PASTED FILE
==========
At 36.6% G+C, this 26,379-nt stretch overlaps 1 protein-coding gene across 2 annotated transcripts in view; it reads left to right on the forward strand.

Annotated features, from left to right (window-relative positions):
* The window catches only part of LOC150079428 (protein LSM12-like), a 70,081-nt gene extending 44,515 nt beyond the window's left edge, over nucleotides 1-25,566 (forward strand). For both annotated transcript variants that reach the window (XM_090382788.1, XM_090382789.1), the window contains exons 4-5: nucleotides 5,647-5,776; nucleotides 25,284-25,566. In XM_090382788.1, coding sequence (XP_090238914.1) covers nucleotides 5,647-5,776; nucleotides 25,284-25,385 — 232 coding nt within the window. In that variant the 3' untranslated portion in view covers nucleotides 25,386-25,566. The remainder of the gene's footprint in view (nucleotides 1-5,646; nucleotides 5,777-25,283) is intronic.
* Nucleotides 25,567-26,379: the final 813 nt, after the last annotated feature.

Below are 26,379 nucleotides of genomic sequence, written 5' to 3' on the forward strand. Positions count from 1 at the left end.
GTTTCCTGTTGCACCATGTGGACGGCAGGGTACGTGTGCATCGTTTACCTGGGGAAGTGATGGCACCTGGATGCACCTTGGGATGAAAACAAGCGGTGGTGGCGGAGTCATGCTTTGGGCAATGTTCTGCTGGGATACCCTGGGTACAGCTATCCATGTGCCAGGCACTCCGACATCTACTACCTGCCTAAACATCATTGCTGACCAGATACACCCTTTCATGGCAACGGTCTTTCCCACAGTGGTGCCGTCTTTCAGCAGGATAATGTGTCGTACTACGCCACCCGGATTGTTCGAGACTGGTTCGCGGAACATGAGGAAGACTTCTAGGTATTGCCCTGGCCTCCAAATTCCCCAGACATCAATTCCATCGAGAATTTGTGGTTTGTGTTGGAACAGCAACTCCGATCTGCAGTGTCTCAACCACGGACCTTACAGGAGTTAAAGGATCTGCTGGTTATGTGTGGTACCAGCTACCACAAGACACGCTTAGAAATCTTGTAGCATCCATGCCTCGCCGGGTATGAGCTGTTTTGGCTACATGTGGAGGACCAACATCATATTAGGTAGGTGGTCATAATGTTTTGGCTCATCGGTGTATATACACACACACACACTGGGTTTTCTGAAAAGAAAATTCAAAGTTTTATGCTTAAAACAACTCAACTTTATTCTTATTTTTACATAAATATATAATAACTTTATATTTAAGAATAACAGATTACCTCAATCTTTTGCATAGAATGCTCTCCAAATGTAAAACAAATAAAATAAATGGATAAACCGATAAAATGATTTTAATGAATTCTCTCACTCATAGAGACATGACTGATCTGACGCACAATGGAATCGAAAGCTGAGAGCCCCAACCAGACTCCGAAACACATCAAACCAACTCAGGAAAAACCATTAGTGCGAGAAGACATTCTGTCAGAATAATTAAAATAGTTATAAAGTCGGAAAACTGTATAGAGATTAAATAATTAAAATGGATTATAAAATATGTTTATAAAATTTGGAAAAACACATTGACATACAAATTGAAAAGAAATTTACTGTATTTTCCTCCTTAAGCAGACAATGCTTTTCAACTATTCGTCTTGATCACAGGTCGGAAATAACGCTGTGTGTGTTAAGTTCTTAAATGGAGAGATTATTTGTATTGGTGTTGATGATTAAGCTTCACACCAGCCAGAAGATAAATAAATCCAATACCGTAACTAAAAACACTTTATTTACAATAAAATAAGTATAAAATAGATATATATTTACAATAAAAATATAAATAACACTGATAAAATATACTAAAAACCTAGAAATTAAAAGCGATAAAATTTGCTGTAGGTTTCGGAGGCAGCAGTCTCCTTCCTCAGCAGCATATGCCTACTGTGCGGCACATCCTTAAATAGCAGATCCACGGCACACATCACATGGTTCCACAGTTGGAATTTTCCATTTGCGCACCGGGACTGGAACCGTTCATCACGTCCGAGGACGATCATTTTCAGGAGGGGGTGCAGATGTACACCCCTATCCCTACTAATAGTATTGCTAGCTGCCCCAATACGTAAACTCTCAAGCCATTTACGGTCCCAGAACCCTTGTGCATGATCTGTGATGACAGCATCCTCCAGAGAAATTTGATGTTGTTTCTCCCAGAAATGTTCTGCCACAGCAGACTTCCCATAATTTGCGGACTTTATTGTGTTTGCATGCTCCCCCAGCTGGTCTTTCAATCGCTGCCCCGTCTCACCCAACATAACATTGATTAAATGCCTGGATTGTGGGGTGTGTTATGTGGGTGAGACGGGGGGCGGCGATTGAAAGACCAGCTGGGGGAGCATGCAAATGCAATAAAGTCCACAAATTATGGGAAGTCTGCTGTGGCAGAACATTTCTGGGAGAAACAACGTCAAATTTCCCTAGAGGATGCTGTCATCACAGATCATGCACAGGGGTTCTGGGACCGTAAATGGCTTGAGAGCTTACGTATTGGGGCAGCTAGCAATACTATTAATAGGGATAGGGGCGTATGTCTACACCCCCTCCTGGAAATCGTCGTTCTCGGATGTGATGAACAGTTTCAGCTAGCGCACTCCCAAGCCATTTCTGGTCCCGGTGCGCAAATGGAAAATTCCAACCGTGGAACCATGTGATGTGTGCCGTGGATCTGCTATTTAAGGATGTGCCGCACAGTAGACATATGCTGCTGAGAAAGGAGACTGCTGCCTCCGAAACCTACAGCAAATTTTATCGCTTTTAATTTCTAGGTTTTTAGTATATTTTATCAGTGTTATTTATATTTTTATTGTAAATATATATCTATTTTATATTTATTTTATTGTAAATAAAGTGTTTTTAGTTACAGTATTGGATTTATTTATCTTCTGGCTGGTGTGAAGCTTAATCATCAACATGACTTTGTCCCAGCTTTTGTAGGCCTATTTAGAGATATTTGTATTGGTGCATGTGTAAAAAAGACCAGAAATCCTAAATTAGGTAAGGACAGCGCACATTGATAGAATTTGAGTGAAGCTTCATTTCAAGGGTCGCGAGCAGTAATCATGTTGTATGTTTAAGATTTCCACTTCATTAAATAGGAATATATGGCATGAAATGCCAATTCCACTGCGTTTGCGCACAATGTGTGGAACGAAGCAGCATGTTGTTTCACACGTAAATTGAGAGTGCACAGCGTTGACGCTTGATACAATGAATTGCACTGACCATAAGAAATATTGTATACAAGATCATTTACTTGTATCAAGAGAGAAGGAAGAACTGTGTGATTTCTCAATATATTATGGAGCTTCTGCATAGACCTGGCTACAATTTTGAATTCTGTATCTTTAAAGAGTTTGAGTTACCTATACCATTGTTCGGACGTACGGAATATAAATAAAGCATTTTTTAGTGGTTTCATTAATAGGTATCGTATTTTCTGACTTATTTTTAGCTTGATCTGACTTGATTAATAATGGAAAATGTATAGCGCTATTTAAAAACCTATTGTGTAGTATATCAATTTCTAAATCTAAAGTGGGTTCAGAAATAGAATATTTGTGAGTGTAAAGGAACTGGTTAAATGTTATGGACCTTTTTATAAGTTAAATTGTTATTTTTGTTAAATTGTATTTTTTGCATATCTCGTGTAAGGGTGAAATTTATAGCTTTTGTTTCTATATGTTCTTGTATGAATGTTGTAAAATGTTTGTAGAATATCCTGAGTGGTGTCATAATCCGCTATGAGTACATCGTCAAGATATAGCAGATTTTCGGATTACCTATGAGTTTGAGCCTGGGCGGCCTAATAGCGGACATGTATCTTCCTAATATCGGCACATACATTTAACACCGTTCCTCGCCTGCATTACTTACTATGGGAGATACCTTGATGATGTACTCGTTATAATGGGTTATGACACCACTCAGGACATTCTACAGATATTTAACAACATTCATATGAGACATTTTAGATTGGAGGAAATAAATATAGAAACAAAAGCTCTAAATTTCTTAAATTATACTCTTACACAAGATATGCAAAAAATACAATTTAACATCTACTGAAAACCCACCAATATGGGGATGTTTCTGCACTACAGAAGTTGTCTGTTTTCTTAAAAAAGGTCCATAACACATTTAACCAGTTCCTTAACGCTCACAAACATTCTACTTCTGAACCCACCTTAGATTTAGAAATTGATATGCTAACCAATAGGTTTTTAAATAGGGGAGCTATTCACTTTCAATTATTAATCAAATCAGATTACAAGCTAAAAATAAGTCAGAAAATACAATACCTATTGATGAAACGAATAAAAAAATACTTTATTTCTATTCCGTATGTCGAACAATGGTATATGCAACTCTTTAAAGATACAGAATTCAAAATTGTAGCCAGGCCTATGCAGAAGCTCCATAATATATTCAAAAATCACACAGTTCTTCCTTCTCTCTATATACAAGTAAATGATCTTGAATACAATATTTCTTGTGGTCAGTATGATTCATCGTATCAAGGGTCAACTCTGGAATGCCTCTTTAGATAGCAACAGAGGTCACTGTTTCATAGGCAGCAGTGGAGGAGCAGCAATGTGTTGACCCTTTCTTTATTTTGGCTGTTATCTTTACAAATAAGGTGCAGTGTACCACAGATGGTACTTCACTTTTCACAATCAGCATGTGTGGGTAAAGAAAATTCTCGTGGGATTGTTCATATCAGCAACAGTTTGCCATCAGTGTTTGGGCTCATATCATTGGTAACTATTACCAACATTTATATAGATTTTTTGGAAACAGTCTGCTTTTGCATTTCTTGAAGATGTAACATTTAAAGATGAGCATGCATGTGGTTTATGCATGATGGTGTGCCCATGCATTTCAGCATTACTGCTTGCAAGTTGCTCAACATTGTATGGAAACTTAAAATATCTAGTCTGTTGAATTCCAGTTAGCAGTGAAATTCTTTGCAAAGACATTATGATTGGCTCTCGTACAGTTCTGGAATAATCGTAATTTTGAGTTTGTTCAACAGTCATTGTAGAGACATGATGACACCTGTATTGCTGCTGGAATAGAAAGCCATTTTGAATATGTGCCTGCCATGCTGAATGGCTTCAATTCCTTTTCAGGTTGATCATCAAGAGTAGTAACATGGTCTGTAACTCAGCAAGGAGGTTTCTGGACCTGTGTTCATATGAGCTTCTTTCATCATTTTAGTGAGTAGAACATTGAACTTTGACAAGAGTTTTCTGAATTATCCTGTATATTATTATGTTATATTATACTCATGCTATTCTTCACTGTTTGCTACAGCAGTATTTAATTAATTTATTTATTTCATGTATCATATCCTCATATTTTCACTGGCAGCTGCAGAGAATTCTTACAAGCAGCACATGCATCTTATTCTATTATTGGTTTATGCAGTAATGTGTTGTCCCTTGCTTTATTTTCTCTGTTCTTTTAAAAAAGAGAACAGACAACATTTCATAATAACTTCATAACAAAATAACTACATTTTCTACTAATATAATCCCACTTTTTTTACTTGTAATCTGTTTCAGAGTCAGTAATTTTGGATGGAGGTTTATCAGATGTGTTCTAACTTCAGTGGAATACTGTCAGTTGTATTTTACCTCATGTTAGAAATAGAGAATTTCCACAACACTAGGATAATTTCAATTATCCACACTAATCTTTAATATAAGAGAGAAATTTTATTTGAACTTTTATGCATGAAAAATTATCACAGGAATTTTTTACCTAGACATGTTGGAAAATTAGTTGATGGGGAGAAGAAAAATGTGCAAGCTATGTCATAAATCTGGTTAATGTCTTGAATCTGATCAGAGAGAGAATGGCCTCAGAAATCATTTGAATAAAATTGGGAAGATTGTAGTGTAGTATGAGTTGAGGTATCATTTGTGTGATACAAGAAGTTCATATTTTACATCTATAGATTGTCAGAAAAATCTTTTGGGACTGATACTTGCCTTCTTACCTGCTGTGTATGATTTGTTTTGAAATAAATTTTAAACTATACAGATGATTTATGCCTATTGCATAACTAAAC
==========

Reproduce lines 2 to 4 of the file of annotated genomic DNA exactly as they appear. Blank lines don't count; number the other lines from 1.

Annotated features, from left to right (window-relative positions):
* The window catches only part of LOC150079428 (protein LSM12-like), a 70,081-nt gene extending 44,515 nt beyond the window's left edge, over nucleotides 1-25,566 (forward strand). For both annotated transcript variants that reach the window (XM_090382788.1, XM_090382789.1), the window contains exons 4-5: nucleotides 5,647-5,776; nucleotides 25,284-25,566. In XM_090382788.1, coding sequence (XP_090238914.1) covers nucleotides 5,647-5,776; nucleotides 25,284-25,385 — 232 coding nt within the window. In that variant the 3' untranslated portion in view covers nucleotides 25,386-25,566. The remainder of the gene's footprint in view (nucleotides 1-5,646; nucleotides 5,777-25,283) is intronic.
* Nucleotides 25,567-26,379: the final 813 nt, after the last annotated feature.